By the end of the year the class will have been reading this book for 6 monthsBy the end of the year this book will have been being read by the class for 6 months.
They will have been painting houses in this town for 5 years by the end of this yearHouses will have been being painted by them in this town for 5 years by the end of this year.
This time next week the team will have been working on the project for ten years.This time next week the project will have been being worked on by the team for ten years.

5. Avoiding the future perfect continuous (passive)

The passive voice of the future perfect continuous tense is one of the longest tense forms in English. It is seldom used. This is because:

  • it is awkward to say and write
  • other tenses can do similar jobs

Other tenses that can do similar jobs

– If you want to say something will be true, use the future perfect (passive).
– If you want to emphasise the action (…ing), don’t use a passive voice.

Future perfect continuous (passive)Future perfect
(passive)
Future perfect continuous (active)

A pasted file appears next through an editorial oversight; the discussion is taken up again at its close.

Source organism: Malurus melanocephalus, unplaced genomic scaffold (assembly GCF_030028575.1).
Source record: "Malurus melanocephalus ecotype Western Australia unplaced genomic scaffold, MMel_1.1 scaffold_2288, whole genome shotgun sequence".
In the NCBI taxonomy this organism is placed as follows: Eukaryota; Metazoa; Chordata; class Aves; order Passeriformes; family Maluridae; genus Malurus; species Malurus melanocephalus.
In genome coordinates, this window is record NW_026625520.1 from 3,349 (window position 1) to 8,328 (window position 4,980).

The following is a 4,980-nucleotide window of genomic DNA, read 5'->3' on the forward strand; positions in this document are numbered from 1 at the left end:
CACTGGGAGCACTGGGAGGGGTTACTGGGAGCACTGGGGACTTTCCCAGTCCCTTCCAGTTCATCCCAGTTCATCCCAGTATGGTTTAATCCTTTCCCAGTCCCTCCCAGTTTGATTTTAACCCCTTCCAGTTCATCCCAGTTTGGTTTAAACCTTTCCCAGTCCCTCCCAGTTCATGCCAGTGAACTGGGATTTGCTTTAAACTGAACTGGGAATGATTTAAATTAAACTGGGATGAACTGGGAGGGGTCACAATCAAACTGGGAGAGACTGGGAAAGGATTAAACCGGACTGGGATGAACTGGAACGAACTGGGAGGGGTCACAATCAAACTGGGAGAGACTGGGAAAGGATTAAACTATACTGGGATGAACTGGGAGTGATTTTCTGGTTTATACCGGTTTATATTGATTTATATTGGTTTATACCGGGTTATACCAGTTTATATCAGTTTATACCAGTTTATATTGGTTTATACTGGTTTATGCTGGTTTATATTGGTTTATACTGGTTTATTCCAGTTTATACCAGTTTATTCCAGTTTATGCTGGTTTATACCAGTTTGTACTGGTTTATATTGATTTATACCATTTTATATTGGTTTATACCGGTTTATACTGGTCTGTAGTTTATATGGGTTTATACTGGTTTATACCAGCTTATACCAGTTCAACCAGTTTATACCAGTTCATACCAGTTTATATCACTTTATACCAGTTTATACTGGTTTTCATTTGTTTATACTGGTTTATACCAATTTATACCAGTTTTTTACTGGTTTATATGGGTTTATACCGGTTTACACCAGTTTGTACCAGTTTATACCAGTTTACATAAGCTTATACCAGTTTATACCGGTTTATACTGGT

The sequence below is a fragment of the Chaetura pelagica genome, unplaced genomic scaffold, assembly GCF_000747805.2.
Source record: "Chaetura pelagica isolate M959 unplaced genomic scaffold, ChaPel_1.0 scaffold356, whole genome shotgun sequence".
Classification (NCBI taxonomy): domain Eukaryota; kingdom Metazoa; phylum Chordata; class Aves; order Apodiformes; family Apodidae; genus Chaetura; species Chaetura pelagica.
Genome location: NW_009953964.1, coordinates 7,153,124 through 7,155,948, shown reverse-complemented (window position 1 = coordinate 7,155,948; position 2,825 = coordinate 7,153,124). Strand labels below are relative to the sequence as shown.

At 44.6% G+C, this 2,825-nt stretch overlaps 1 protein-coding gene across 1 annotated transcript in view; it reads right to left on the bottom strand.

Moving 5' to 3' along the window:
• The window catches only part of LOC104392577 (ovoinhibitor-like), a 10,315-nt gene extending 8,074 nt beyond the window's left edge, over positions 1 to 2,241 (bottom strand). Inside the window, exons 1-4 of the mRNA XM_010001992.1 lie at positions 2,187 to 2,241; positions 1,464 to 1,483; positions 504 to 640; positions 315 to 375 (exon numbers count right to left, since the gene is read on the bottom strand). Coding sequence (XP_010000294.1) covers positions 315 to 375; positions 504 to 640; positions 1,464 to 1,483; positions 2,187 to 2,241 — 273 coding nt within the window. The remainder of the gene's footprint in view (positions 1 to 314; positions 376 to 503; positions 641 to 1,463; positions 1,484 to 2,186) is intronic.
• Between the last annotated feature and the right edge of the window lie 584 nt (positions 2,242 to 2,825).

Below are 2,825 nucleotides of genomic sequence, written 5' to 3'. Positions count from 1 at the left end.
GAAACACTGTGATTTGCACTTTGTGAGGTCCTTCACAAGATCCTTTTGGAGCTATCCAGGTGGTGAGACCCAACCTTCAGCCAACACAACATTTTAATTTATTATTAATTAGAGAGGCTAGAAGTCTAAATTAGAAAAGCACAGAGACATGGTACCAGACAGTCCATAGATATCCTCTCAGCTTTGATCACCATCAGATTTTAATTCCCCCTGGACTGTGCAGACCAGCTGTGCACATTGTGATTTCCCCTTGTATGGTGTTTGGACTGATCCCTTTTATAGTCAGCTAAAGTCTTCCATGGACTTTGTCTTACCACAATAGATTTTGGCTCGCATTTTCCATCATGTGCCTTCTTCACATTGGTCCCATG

The soup will have been being stirred for an hour by the time it is ready to serve.The soup will have been stirred for an hour by the time it is ready to serve.The chef will have been stirring the soup for an hour by the time it is ready to serve.
The house will have been being painted for three days when the owners come back.The house will have been painted for three days when the owners come back. The painters will have been painting the house for three days when the owners come back.
The gym will have been being investigated for fraud for three months by the time the owner goes on trial for assault.The gym will have been investigated for fraud for three months by the time the owner goes on trial for assault.Police will have been investigating the gym for fraud for three months by the time the owner goes on trial for assault.

6. Test yourself

Click here to test your knowledge of this grammar point.